Boys and Men Healing is a documentary about the impact male child sexual abuse has on both the individual and society, and the importance of male survivors healing and speaking out for the well being of individuals, families, and communities. Featuring non-offending men, this film digs deep into the effects of boyhood sexual abuse– shame, intimacy problems, sexual identity confusion, post-traumatic stress, substance abuse or rage that led to violence plagued their lives–yet each man ultimately chose the arduous task of healing. Through counseling and support groups and taking action toward the prevention of other boys, each man is a testimony of hope and the ability for survivors to thrive. The film bursts forth with beauty and celebration of men’s emotions and voices-too long veiled under masculinity stereotypes and silence. Christopher de Serres, Co-Founder of (Wo)Men Speak Out says, “I am a male sexual abuse survivor and I say this with more courage than I did the day before because of films like Boys and Men Healing.” And ultimately, this film is also for boys and children, and a call to action to speak out, protect and advocate for children. Eileen King, Regional Director Justice For Children/Washington, D.C. Chapter, speaks about the film, ” I predict that Boys and Men Healing will have a profound effect on the ears that are still closed to the message that we must hear, care, act and protect, especially when the voice is quiet and small”. Boys and Men Healing is a celebration of courage, the power of truth, and the power to transform. BIG VOICE PICTURES seeks to reveal truths and bring difficult issues to light for the well being of individuals, families and communities, with the intention of motivating discussion, and effecting change.
Child Abuse, Gender and Society – (2007)
Women Who Sexually Abuse Children – (2006)
Female Sexual Abuse of Children – (1994)
Susan Strickland, Ph.D.
“People tend to think women can’t really sexually assault because they don’t have the proper anatomy, or they don’t have aggressive tendencies — sexual aggression,” said Susan Strickland, Ph.D., a certified sex offender treatment provider.
“Women molest, but they molest in a different way,” said Strickland, whose office is in Atlanta. “There is less use of force than with male offenders, and more use of coercion. These women come in all shapes and sizes. There is no profile.”
And female sex offenders use more intrusive levels of sexual behaviors than men. They are more likely than men to abuse strangers. And they are less likely than men to acknowledge guilt or to feel sorry or guilty, Strickland said.
Dr. Michelle Elliott -(Director – Kidscape)
I think the issue strikes at the core of what we perceive ourselves as women to be. I think that it’s easier to think that it’s men – men the enemy, somehow – but it can’t be women – it’s one thing women can’t do. Women can be equal, we can be free, we can be in charge of companies, but we can’t sexually abuse children – That’s a load of rubbish.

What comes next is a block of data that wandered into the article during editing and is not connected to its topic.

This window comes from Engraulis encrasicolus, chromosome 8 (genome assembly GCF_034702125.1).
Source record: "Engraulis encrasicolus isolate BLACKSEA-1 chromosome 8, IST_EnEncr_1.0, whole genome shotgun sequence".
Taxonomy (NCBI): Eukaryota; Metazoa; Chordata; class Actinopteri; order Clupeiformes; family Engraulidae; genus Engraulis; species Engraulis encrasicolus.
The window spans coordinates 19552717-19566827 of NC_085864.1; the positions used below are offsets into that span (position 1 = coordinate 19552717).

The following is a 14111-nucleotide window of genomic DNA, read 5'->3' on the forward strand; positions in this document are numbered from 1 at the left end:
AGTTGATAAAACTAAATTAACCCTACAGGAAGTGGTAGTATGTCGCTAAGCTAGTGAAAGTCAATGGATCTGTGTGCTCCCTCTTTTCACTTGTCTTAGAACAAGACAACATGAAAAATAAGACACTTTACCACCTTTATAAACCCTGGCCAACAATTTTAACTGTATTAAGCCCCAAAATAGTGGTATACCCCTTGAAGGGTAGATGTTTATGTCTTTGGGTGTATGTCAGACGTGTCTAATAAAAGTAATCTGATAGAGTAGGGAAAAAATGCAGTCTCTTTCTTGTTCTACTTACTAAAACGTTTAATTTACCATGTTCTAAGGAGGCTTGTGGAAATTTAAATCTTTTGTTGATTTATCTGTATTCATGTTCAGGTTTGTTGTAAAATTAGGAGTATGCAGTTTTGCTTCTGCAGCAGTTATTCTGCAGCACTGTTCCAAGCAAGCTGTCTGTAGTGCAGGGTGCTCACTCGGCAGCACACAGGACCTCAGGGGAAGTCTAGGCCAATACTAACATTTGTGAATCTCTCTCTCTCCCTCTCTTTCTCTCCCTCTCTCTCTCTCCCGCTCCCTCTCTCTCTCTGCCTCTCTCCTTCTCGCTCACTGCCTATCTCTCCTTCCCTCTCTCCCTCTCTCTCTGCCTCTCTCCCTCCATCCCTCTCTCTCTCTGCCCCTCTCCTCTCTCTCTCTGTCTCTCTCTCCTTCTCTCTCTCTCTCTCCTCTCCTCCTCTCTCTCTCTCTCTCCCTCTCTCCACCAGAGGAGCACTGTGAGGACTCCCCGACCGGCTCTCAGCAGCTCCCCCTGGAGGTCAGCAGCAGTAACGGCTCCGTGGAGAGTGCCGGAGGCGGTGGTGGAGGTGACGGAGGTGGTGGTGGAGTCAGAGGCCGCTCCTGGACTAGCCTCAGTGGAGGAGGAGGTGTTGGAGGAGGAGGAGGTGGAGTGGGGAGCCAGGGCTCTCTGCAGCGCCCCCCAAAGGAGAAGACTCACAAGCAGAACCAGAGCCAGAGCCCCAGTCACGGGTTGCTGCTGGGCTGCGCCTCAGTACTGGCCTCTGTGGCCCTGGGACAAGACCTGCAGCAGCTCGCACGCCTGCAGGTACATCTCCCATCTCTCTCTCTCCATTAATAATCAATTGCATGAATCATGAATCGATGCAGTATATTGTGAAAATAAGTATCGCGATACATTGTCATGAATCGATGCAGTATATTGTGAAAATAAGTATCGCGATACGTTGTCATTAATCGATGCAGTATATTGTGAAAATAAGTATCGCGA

Dr. Christine Hatchard – (Making Daughters Safe Again)
In our society, mothers are automatically given special status, and certain characteristics, such as “nurturing, caring, protective” are attributed to them. The truth is, at her core, a mother is a woman and a human being, and like any other human being, is capable of the same range of violence, hate and autonomous behavior. To view women or mothers any differently, is to not realize their full potential as human beings, for better or for worse.
Dr. Karen Richards – (Clinical Psychologist)
Around the world, there is an under-reporting of cases where women sexually abuse young boys.
“Some men I have known say when they tried to talk about sexual abuse to relatives or friends, they were laughed at. What are you complaining about? I should be so lucky, is the usual response”.
Jacqui Saradjiam – (Clinical Psychologist)
I think people find it so difficult to see that women sexually abuse children because the whole view of women is of nurturers, carers, protectors – people who do anything to look after children – and they see the women as victims rather than enemies or perpetrators of any abuse.
Karen A. Duncan, M.A., LSW, LMFT
When our society denies that sexual abuse occurs by women we deny their victims the support they need to report this trauma and to seek help in their healing. We also aid the female offenders who commit this traumatic crime in not seeking the help they need to stop their offending. Tragically, through this cultural denial, we also allow the crime of sexual abuse by female offenders to continue to the children they offend against today and we deny thousands of children who were their past victims the support they need to be believed.
Anita Carpenter (Head of the Indiana Coalition Against Sexual Assault)
“I do think society and the courts tend to be more lenient on female sex offenders,” she said. “There is not a lot of research on the subject, but what we see anecdotally is that there tends to be the perception that female sex offenders are not as violent or dangerous, that it’s more sexual coercion. I don’t think society sees it as rape, which is what it really is.”
Carpenter said sex offenders must be held accountable and treated the same by the legal system, regardless of gender or the age difference between perpetrator and victim.
“What we do know,” she said, “is that child victims are going to suffer lifelong trauma and mental-health issues, regardless of the gender of the perpetrator.
“Until we as a society really start holding people accountable — including offenders and our elected officials like prosecutors and judges — we are condoning this behavior in so many ways. It is going to take everyone to step up and say: ‘We need to do something about this.'”
Zoe Hilton (Policy adviser for child protection with the NSPCC)
We have to get away from believing in the typical image of a paedophile – a middle-aged, balding man wearing a dirty raincoat,”
“It’s important that we don’t become fixated with this image. It blurs the real extent of sexual abuse and can make it difficult for children to speak out. Child abuse is very prevalent in society, and it comes from a range of sources, including those people whom society views as maternal and nurturing: women”.